• Different categories of projects / asset types / compliance requirements etc. that would trigger different grades of requirements for BIM

  • Each category of asset would have a requirement.

  • Transitional process - Level 1…Level 2…? Similar to the UK?

  • Access to technology, viewability of models, IFC and open BIM standards?

  • For local, un-digitalised contractors, BIM will support the drive to digitalise the country


TASK TEAM: Digital Built SA - Policy Development

  • People

    • skills​

    • competencies

    • environments

  • Technology

    • soft​

    • hard

    • infrastructure

    • interoperability

  • Process

    • collaboration​

    • security

  • Transition

  • Stakeholders

TASK TEAM: Governance

  • Governance - BIMcommUNITY.Africa


  • Task Team - EXCO (approx 4 executive members)

  • Framework for

    • policy development​

    • policy components

    • collection of best practice (sample globally)

  • Determine task team deliverables


Open Mic Session

  • Proposed CBE

    • critical for a unified Digital Built Environment policy development​


  • MOU for:

    • appointment of members/individuals/organisations/institutions/associations to be part of the extensive task team

    • collection of best practice and pilot project data in order to validate recommendations in the policy 

  • Forward thinking

    • housing of the Digital Built SA Policy: custodian/enforcer body

MOU acceptances:

  • iX Engineers


  • CIDB

  • Lyt Architects

  • CKR Engineers

  • Zutari


  • DRA Global

  • UJ (University of Johannesburg)


  • MD Construction

  • Archimus

  • WBHO

  • CSIR

  • VWSA

  • CESA

  • Maninga Engineering

  • UCT


  • TUT (Tshwane University of Technology)

  • WACO

Workshop 2 - 13 July 2023

Screenshot 2023-09-07 at 11.15.14.png

Presentation by Ishmail Cassiem from the CIDB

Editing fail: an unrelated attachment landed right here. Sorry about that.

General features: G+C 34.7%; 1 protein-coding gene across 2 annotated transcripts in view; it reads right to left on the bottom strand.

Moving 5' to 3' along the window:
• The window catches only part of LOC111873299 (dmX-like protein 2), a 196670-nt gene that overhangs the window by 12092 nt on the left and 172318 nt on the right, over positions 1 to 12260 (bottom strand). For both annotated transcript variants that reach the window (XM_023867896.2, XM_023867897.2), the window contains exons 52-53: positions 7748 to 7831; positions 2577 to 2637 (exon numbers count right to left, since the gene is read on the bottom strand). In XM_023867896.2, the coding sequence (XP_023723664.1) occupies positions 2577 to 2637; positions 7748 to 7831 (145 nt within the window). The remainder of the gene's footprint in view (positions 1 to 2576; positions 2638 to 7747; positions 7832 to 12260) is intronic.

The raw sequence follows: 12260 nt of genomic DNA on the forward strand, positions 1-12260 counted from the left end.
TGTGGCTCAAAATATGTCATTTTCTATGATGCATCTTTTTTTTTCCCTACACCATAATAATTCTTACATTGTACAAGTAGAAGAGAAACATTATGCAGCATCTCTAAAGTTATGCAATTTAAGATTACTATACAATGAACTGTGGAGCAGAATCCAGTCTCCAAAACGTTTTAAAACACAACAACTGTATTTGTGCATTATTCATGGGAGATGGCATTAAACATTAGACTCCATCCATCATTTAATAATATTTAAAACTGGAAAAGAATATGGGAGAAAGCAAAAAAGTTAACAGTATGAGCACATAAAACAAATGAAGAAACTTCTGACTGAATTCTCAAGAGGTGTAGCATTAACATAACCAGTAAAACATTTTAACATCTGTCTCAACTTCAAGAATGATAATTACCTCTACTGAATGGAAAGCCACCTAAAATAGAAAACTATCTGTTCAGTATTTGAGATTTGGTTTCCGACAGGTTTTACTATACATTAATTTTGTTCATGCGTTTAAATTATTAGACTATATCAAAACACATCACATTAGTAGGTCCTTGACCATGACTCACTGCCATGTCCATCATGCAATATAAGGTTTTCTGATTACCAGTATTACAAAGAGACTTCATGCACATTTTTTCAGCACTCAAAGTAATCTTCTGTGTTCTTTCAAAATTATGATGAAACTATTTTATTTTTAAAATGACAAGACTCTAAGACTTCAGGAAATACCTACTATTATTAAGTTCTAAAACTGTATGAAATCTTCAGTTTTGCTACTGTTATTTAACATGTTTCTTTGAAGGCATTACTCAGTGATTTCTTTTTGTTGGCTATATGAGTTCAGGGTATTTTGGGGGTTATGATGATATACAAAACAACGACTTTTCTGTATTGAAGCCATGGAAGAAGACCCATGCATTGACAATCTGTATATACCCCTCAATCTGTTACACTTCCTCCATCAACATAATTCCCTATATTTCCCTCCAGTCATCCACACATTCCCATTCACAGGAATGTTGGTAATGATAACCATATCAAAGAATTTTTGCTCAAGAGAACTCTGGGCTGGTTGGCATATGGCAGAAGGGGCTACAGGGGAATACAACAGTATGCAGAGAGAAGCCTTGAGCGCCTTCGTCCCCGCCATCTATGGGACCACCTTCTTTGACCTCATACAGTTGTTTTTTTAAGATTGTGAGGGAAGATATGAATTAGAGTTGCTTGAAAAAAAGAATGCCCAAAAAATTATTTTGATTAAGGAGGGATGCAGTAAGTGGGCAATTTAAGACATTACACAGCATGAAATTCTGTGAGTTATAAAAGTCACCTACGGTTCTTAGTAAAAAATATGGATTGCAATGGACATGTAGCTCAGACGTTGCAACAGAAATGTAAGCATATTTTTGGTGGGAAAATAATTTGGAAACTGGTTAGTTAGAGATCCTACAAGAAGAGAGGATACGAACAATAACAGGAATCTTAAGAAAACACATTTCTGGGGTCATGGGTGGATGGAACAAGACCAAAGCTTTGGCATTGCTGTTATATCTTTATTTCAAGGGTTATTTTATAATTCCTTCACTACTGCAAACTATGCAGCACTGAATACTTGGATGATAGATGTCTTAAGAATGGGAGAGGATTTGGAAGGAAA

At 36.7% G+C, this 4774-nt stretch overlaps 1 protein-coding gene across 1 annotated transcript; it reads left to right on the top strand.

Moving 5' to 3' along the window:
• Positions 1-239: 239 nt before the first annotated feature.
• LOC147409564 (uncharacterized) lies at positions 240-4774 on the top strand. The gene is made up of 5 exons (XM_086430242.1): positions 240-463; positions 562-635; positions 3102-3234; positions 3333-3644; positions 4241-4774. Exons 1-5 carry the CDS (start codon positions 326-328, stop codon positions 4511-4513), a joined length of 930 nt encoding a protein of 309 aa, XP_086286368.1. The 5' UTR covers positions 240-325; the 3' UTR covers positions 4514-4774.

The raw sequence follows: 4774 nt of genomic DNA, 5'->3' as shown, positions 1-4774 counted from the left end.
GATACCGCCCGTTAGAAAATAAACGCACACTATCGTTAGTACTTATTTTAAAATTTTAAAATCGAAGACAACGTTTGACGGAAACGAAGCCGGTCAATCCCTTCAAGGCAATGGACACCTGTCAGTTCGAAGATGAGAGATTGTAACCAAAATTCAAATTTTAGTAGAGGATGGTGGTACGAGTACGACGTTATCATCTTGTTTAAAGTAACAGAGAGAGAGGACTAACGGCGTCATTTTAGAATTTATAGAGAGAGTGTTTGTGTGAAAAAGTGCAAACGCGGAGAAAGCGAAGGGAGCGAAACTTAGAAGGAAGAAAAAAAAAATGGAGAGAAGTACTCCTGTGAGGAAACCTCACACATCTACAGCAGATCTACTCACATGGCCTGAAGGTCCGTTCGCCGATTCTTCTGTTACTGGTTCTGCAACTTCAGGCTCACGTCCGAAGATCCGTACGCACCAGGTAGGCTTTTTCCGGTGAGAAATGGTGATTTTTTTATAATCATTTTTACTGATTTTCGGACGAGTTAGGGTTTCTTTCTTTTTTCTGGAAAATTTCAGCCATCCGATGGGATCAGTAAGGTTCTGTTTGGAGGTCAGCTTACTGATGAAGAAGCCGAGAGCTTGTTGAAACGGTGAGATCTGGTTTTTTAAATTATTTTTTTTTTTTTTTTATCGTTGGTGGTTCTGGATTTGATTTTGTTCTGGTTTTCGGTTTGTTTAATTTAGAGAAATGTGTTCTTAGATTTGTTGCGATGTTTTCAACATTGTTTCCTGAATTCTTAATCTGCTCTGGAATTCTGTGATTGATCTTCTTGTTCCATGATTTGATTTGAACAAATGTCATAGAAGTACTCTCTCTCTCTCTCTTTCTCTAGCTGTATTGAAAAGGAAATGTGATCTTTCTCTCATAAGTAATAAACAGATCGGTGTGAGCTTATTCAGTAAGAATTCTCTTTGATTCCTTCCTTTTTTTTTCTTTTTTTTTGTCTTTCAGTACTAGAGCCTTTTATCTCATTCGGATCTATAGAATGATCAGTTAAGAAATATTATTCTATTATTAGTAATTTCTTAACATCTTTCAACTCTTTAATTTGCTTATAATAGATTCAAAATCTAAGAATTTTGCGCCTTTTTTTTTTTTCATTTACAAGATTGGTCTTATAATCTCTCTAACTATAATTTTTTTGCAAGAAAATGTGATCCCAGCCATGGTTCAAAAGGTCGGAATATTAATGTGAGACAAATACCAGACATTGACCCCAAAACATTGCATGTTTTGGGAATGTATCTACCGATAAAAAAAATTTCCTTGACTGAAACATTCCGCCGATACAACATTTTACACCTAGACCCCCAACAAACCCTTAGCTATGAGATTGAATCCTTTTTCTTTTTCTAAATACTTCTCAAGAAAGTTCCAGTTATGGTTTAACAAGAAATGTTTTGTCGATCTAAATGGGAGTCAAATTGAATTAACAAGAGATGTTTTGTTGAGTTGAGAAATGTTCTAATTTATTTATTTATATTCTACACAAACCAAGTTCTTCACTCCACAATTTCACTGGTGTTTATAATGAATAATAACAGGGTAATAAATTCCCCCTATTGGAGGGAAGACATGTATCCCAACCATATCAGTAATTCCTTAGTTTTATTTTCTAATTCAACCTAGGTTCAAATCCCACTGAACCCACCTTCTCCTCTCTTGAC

​Ishmail shared the CIDB’s plans for a BIM Mandate and their sponsoring of the national annex for ISO/SANS 19650.

Conversation between Selvan Murugan, Lewis Watts and Pontus Bengston

Selvan Murugan (Digital Practice Lead, Zutari), Lewis Watt (Global Major Project Development Executive, Autodesk) and Pontus Bengston (Business Development Executive) share their insights to the approaches to BIM, Information Management and ISO19650 from a UK and Swedish perspective. They also discuss the pros and cons of a top-down BIM government mandate approach of the UK compared to a more organic approach in Sweden. 

The aim of this conversation was to learn from other BIM journeys, and then see what we can apply in our South African context.

Facilitated conversations

The first conversation focused on Governance. Delegates were asked to look at the eco-system of BIM from a Provincial, National and International perspective.

The second conversation was to identify a Needs/Gap analysis for the Built Environment from the perspective of various disciplines. 

These conversations are recorded below.

Conversation 1 - Environmental


  • Information Requirements - what metrics are needed, for what purpose - focus on the output of whatever tech and system is used, the information that is produced should assist to manage the Environmental Sub-systems.

  • Systems of systems, environmental concerns, stewardship and action occur within a system of systems, good information (predefined) is needed to measure, track, reports and benchmark.

  • Driven by economics (money talks), with a latent driver from Legal (policy / regulation)

  • BIM could drive the digital economy in a country - new services, new workstreams… its an enabler for the broader industry and economy (4IR transformation of South Africa)

  • No-one is going to pay more for BIM… it’s rather a matter of survival. Adopt or DIE. This is the new way of doing engineering, without this approach, you will fall behind and fail.

  • Benefits and use cases… who benefits, and when do they benefit in the asset life cycle?

  • Big Bang adoption… people will adopt to meet a need, rather than merely to tick a box. Companies developed organically, however the mandate created a movement for improvement and change.


Conversation 2 - DHET / SAQA


  • Education of the professionals that will be operating in all stages of asset lifecycles, all roles in contracts, all activities around asset operations.

  • Curriculum will change to meet the emerging / changing needs

  • BIM as a skill, not an area of theory, introduce “in service training” / apprenticeships

  • De-stigmatise the paradigm of designer / modeller, recognise the parallel roles of creativity and design and equip / certify accordingly.

  • Incorporate learning about information and its use, in undergrad courses. Point to the IM in each course, highlighting the use of the IM in the lifecycle.

  • Teach process, expose to technology.

  • Maintain feedback from industry to keep the curriculum relevant.

  • Involve industry to close the gap between theory and the changing practical landscape.

  • How much does the formal education do vs the in-service training?

  • While CIDB is driving policy, we drive the capacitation of the industry. What we have in our hands is the widespread capacity growth of the individuals in the industry.